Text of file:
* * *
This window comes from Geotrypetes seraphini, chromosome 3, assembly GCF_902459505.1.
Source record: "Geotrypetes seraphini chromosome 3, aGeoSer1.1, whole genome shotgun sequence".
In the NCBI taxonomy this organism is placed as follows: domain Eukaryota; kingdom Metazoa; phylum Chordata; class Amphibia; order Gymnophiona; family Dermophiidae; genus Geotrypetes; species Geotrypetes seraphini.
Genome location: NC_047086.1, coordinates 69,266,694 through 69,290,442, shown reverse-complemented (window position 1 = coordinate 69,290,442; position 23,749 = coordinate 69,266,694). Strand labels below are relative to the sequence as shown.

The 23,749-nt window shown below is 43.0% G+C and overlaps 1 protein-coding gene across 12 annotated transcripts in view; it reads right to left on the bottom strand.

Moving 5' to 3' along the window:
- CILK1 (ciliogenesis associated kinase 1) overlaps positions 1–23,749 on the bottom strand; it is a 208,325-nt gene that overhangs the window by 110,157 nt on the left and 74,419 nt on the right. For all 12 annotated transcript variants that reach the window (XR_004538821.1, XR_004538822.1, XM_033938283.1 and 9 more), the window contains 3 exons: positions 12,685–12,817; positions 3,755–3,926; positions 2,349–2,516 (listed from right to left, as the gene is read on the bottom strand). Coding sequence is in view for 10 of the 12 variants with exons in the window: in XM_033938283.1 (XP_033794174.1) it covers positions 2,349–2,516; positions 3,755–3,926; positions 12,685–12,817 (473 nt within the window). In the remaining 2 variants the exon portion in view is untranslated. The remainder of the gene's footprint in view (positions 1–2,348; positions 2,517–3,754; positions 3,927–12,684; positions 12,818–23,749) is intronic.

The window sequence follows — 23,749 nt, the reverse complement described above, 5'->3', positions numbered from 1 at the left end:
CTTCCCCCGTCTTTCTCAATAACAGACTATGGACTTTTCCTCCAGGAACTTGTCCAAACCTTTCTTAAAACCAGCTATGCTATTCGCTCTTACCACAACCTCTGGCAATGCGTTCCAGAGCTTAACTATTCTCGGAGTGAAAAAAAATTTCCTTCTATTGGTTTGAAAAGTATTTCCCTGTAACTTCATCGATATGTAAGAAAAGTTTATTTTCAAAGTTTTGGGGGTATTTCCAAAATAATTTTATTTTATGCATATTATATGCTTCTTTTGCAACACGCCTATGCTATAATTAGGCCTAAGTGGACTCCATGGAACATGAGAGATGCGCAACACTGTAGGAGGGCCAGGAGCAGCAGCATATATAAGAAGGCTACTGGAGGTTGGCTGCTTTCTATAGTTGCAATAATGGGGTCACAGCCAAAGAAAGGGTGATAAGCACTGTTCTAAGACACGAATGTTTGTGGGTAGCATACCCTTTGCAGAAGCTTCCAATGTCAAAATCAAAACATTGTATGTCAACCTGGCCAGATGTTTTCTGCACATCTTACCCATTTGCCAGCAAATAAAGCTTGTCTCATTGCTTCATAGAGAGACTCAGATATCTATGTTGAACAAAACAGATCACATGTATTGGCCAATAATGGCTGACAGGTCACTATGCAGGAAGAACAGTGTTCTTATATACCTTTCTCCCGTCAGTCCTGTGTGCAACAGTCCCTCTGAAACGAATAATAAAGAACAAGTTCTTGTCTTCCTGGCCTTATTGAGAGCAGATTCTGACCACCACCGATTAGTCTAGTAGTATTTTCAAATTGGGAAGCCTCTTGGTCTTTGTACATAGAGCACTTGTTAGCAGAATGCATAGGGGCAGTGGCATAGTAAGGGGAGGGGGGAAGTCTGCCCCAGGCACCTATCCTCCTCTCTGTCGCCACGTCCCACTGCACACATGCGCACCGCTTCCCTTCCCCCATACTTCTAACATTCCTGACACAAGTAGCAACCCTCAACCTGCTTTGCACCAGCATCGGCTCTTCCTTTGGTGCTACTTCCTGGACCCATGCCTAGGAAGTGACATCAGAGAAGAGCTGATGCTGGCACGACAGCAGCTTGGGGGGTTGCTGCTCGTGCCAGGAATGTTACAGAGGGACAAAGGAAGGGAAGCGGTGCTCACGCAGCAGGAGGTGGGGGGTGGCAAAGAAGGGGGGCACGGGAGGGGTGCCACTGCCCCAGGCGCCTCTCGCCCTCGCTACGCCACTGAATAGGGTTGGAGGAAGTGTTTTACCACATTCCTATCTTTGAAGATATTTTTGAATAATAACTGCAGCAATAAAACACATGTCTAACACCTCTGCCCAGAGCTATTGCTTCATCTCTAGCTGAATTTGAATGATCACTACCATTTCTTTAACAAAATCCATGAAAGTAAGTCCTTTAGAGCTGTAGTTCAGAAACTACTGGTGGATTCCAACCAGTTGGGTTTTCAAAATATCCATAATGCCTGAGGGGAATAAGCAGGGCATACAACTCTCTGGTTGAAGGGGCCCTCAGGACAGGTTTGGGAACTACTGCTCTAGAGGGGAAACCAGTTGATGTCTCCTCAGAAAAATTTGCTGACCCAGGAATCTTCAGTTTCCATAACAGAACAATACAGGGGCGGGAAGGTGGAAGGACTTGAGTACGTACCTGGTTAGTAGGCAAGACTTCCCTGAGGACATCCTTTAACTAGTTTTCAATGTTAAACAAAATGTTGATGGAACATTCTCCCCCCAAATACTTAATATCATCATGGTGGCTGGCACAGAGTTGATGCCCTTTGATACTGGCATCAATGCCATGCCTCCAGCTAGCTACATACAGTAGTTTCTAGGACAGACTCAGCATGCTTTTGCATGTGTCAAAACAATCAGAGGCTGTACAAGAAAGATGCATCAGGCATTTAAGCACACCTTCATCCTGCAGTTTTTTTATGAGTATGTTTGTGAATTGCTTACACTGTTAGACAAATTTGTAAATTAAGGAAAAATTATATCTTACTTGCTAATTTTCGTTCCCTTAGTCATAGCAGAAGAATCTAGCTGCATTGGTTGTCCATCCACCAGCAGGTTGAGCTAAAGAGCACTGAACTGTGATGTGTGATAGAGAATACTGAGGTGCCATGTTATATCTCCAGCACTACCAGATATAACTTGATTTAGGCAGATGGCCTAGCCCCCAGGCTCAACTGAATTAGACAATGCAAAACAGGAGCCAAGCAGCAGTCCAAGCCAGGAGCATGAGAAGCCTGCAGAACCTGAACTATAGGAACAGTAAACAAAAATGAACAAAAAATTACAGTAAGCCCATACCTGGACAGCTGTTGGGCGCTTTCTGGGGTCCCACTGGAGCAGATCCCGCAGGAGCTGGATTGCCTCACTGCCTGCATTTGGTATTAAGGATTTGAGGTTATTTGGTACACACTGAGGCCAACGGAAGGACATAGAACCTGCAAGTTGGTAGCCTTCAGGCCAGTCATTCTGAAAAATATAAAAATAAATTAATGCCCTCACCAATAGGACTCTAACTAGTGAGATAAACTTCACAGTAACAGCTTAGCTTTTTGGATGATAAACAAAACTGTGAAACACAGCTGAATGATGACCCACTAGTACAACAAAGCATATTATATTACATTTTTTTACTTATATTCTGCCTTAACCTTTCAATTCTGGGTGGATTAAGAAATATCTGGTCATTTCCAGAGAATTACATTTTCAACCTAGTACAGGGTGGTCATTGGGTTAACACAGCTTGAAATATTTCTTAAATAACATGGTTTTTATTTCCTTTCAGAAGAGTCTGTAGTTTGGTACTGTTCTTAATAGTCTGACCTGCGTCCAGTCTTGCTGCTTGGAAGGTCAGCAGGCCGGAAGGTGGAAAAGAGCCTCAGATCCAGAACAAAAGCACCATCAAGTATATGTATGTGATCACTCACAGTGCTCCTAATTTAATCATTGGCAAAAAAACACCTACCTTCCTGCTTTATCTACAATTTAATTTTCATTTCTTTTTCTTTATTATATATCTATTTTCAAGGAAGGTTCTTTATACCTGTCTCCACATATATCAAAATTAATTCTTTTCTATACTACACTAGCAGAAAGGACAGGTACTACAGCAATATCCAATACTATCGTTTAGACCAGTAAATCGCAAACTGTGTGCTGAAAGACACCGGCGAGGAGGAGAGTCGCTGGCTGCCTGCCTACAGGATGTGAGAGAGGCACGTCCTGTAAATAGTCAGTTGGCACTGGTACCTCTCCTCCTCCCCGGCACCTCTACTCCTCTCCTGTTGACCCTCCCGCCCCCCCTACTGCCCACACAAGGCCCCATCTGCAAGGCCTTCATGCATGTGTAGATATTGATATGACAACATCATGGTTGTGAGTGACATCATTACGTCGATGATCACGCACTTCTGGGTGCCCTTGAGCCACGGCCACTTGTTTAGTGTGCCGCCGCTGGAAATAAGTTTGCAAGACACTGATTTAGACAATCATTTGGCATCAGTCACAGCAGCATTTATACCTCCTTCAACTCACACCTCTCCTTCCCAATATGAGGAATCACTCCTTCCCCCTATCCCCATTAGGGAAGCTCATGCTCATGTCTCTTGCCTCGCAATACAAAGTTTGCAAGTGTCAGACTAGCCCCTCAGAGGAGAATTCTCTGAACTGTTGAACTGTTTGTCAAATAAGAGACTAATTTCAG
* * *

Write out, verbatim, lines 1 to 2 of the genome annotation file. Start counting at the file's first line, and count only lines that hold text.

This window comes from Geotrypetes seraphini, chromosome 3, assembly GCF_902459505.1.
Source record: "Geotrypetes seraphini chromosome 3, aGeoSer1.1, whole genome shotgun sequence".